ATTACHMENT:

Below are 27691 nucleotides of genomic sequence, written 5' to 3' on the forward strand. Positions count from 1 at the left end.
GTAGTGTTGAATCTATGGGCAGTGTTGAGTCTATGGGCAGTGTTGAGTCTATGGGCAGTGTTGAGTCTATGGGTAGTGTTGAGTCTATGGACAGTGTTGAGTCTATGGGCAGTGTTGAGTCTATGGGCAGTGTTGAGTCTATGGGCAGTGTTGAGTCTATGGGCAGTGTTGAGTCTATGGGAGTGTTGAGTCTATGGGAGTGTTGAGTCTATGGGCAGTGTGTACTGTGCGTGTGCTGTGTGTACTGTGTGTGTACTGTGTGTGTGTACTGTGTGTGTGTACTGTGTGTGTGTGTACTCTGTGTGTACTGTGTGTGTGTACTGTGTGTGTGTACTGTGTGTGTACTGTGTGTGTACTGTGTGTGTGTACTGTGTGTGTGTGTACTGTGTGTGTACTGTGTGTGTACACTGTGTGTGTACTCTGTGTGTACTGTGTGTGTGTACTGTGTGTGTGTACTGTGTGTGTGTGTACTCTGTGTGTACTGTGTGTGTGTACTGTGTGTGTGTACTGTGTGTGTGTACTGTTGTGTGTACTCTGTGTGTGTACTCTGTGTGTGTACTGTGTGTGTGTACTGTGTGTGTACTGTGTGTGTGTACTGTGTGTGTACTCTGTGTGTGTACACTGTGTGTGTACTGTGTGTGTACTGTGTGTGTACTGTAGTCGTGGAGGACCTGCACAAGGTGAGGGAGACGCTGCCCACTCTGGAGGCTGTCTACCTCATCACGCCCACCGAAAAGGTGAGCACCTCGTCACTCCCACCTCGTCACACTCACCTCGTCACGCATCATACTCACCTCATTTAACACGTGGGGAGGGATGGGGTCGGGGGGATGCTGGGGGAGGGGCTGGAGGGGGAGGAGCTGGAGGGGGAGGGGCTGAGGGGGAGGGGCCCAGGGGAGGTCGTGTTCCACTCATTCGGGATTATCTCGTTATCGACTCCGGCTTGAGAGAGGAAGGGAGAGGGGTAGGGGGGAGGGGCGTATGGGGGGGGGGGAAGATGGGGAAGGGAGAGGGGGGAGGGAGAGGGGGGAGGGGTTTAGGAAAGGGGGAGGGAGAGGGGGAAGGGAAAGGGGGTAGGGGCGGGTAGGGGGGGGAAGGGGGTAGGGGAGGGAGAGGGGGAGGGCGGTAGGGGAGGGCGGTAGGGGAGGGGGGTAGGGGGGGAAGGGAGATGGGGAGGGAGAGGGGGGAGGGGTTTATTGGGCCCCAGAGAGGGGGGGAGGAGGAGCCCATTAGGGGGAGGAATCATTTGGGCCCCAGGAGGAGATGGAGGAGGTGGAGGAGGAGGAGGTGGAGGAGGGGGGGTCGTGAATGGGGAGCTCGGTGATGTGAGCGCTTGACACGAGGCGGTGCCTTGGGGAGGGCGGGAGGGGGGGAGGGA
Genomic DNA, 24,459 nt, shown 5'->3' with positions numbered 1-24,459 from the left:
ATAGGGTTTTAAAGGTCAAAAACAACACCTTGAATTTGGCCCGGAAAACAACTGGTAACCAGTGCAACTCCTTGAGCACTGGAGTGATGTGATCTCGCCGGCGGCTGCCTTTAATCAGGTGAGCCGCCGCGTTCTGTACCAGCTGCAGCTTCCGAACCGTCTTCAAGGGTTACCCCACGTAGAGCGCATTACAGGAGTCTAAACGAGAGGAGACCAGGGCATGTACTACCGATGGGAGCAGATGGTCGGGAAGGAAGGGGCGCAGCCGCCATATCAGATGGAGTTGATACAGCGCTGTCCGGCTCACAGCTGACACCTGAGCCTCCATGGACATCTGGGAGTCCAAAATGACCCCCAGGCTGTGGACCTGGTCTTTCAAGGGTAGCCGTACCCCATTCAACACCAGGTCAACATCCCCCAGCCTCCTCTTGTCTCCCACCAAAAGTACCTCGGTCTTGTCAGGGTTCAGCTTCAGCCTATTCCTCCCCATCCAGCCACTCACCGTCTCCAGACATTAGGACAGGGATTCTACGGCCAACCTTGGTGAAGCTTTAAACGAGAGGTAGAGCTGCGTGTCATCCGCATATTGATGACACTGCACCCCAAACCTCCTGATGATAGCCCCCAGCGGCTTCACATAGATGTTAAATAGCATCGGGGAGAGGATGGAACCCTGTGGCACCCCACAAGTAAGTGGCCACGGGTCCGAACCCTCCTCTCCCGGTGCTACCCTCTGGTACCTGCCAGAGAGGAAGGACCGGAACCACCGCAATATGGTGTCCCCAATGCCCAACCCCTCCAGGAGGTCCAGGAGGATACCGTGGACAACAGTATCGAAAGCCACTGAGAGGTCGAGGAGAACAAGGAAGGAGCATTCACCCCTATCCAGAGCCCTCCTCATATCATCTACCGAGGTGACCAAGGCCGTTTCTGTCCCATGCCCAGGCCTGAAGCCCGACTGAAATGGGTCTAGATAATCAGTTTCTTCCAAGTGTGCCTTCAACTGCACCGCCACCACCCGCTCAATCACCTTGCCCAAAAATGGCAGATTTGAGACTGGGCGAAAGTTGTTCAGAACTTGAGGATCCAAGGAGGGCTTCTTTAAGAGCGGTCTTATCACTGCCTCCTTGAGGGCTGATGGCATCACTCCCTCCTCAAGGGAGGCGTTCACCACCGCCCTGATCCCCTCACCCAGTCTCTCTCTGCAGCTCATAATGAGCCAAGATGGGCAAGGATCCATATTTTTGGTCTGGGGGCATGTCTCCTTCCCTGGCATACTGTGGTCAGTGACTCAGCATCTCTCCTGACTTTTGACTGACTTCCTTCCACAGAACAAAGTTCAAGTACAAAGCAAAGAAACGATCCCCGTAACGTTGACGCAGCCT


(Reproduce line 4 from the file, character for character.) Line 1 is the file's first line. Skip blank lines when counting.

ATAGGGTTTTAAAGGTCAAAAACAACACCTTGAATTTGGCCCGGAAAACAACTGGTAACCAGTGCAACTCCTTGAGCACTGGAGTGATGTGATCTCGCCGGCGGCTGCCTTTAATCAGGTGAGCCGCCGCGTTCTGTACCAGCTGCAGCTTCCGAACCGTCTTCAAGGGTTACCCCACGTAGAGCGCATTACAGGAGTCTAAACGAGAGGAGACCAGGGCATGTACTACCGATGGGAGCAGATGGTCGGGAAGGAAGGGGCGCAGCCGCCATATCAGATGGAGTTGATACAGCGCTGTCCGGCTCACAGCTGACACCTGAGCCTCCATGGACATCTGGGAGTCCAAAATGACCCCCAGGCTGTGGACCTGGTCTTTCAAGGGTAGCCGTACCCCATTCAACACCAGGTCAACATCCCCCAGCCTCCTCTTGTCTCCCACCAAAAGTACCTCGGTCTTGTCAGGGTTCAGCTTCAGCCTATTCCTCCCCATCCAGCCACTCACCGTCTCCAGACATTAGGACAGGGATTCTACGGCCAACCTTGGTGAAGCTTTAAACGAGAGGTAGAGCTGCGTGTCATCCGCATATTGATGACACTGCACCCCAAACCTCCTGATGATAGCCCCCAGCGGCTTCACATAGATGTTAAATAGCATCGGGGAGAGGATGGAACCCTGTGGCACCCCACAAGTAAGTGGCCACGGGTCCGAACCCTCCTCTCCCGGTGCTACCCTCTGGTACCTGCCAGAGAGGAAGGACCGGAACCACCGCAATATGGTGTCCCCAATGCCCAACCCCTCCAGGAGGTCCAGGAGGATACCGTGGACAACAGTATCGAAAGCCACTGAGAGGTCGAGGAGAACAAGGAAGGAGCATTCACCCCTATCCAGAGCCCTCCTCATATCATCTACCGAGGTGACCAAGGCCGTTTCTGTCCCATGCCCAGGCCTGAAGCCCGACTGAAATGGGTCTAGATAATCAGTTTCTTCCAAGTGTGCCTTCAACTGCACCGCCACCACCCGCTCAATCACCTTGCCCAAAAATGGCAGATTTGAGACTGGGCGAAAGTTGTTCAGAACTTGAGGATCCAAGGAGGGCTTCTTTAAGAGCGGTCTTATCACTGCCTCCTTGAGGGCTGATGGCATCACTCCCTCCTCAAGGGAGGCGTTCACCACCGCCCTGATCCCCTCACCCAGTCTCTCTCTGCAGCTCATAATGAGCCAAGATGGGCAAGGATCCATATTTTTGGTCTGGGGGCATGTCTCCTTCCCTGGCATACTGTGGTCAGTGACTCAGCATCTCTCCTGACTTTTGACTGACTTCCTTCCACAGAACAAAGTTCAAGTACAAAGCAAAGAAACGATCCCCGTAACGTTGACGCAGCCT